While students display aptitude for in-demand jobs, their interest is low, study says

Although U.S. middle school and high school students have the aptitudes for the nation’s most in-demand careers, they’re not inclined to pursue occupations in those areas due to a significant lack of exposure, according to a Jan. 29 report from YouScience.

Students could fill the skills gap in career fields such as healthcare, manufacturing, technology and finance, but they may need more awareness and exposure to potential jobs and education pathways.

“Our report highlights a crucial issue in education today: the exposure gap. Students have untapped potential for in-demand occupations but lack a clear understanding of their skills and how they align with careers,” Edson Barton, founder and CEO of YouScience, a technology provider focused on solving the skills gap crisis, said in a statement.

In more than 540,000 YouScience aptitude assessments taken in 2023, middle school and high school students across all 50 states completed a series of brain games to discover their aptitudes, interests and best-fit careers.

Overall, YouScience found that 39% of students have an aptitude for careers in health science, followed by 32% for computers and technology, 30% for agriculture and natural resources and 29% for advanced manufacturing.

However, despite their aptitudes for these key areas, students may not express a matching interest in pursuing these jobs. For instance, 75% more students have an aptitude for careers in computers and technology than interest, followed by 66% for advanced manufacturing, 48% for agriculture and natural resources and 43% for health science.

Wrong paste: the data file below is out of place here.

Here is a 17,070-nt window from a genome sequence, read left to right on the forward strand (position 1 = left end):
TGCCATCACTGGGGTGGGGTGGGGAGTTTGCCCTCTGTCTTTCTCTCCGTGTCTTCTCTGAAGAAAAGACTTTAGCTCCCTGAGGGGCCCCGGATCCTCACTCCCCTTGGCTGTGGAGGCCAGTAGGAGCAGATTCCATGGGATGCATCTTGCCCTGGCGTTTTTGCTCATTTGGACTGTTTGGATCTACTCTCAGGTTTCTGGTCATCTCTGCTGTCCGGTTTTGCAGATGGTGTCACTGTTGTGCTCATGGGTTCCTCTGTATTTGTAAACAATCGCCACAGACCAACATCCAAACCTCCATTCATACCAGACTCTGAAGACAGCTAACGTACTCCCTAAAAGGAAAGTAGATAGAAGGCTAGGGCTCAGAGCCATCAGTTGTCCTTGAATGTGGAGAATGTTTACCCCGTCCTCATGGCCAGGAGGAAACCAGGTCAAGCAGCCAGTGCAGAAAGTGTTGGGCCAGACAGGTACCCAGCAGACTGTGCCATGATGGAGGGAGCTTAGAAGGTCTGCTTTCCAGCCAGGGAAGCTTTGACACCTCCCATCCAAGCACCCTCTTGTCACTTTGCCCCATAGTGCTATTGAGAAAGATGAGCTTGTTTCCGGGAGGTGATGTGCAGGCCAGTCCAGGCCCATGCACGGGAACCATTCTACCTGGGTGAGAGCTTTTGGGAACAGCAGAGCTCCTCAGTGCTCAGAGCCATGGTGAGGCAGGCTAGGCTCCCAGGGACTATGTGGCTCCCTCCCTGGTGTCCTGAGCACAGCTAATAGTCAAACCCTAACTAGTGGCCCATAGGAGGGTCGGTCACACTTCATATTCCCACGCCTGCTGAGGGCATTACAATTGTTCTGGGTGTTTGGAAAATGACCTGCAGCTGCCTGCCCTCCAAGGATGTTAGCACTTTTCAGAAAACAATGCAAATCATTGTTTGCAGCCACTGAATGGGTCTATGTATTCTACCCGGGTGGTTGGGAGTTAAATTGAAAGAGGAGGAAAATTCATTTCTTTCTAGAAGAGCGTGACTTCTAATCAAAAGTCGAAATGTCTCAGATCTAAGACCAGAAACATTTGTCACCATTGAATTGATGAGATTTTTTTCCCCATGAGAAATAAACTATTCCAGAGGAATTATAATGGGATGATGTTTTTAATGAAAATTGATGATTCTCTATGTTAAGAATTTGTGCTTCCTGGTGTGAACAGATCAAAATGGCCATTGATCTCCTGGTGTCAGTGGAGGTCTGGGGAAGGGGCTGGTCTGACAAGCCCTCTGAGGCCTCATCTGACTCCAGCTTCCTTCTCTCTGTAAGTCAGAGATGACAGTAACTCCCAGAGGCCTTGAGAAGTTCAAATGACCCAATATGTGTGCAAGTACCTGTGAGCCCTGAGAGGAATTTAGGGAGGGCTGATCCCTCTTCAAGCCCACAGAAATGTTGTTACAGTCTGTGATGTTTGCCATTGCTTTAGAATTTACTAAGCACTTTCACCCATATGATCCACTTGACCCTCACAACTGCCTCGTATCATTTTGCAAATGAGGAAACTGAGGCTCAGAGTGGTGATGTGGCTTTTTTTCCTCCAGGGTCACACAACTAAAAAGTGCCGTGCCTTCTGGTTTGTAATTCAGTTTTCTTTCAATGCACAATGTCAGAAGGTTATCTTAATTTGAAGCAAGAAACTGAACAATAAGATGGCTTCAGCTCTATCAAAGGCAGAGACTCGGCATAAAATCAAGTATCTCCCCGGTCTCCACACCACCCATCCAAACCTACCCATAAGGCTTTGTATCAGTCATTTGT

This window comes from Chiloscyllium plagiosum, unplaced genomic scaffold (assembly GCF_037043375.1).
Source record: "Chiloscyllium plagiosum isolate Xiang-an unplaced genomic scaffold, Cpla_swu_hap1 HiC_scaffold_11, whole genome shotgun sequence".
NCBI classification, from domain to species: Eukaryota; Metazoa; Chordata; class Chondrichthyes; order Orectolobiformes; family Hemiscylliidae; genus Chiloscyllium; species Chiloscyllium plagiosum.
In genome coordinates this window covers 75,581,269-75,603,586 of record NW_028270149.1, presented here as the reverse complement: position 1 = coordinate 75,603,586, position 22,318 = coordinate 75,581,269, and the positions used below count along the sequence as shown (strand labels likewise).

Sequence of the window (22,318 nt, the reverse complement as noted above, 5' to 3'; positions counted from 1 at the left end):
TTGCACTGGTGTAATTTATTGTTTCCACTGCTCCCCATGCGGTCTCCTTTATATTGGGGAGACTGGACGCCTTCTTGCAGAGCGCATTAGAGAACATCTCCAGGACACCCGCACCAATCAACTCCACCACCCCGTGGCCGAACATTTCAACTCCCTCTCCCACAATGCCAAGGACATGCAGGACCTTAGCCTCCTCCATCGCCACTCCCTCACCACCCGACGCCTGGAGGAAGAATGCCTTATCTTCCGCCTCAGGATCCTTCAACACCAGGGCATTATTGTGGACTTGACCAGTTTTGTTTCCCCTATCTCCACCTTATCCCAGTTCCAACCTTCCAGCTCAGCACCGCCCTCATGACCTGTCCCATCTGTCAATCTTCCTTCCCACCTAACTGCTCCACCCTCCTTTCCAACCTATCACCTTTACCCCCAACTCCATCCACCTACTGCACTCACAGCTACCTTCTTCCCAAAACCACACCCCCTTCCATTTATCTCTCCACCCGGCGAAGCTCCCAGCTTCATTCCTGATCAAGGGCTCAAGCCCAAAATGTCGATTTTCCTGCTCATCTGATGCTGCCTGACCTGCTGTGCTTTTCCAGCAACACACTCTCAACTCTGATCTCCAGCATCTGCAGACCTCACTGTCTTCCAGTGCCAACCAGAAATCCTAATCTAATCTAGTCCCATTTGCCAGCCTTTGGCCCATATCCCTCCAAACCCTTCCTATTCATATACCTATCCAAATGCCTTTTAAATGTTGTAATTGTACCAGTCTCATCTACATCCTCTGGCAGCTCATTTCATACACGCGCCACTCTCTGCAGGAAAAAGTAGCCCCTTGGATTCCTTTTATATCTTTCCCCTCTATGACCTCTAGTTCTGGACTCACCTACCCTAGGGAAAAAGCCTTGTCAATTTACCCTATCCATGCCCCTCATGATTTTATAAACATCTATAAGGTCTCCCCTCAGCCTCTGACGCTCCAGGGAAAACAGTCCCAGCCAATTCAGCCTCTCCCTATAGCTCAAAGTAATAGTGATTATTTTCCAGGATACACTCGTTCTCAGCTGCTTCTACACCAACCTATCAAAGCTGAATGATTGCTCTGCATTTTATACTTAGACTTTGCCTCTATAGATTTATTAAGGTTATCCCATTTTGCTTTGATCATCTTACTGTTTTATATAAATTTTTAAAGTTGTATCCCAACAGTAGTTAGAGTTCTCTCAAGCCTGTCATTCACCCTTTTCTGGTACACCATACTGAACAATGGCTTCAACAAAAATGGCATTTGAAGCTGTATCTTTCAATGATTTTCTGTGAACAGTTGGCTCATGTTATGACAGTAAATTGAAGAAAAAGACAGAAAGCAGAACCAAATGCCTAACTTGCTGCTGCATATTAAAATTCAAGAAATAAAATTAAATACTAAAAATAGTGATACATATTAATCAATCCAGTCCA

In addition, the report noted an exposure gap for students based on gender, race and ethnicity. About 87% more female students have an aptitude for careers in computers and technology than interest, while 54% more male students have an aptitude for careers in health science than interest. In addition, 73% more Black students have an aptitude for careers in advanced manufacturing than interest, and 69% more Hispanic students have an aptitude for careers in computers and technology than interest.

New college-to-career pathways, internship programs and on-the-job shadowing experiences could help close this exposure gap. The U.S. Chamber of Commerce Foundation received a grant to create more training opportunities for high school students and postsecondary learners. The foundation is launching a platform for learners and workers to create solutions for real-world, employer-led workplace learning challenges.

Companies in in-demand fields can also start their own initiatives by offering mentorship and pipeline opportunities. For instance, Netflix has embedded technology training programs at Historically Black Colleges and Universities and Hispanic Serving Institutions. Denny’s also launched a career development program for employees and aspiring industry professionals, which offers career pathways for high school students.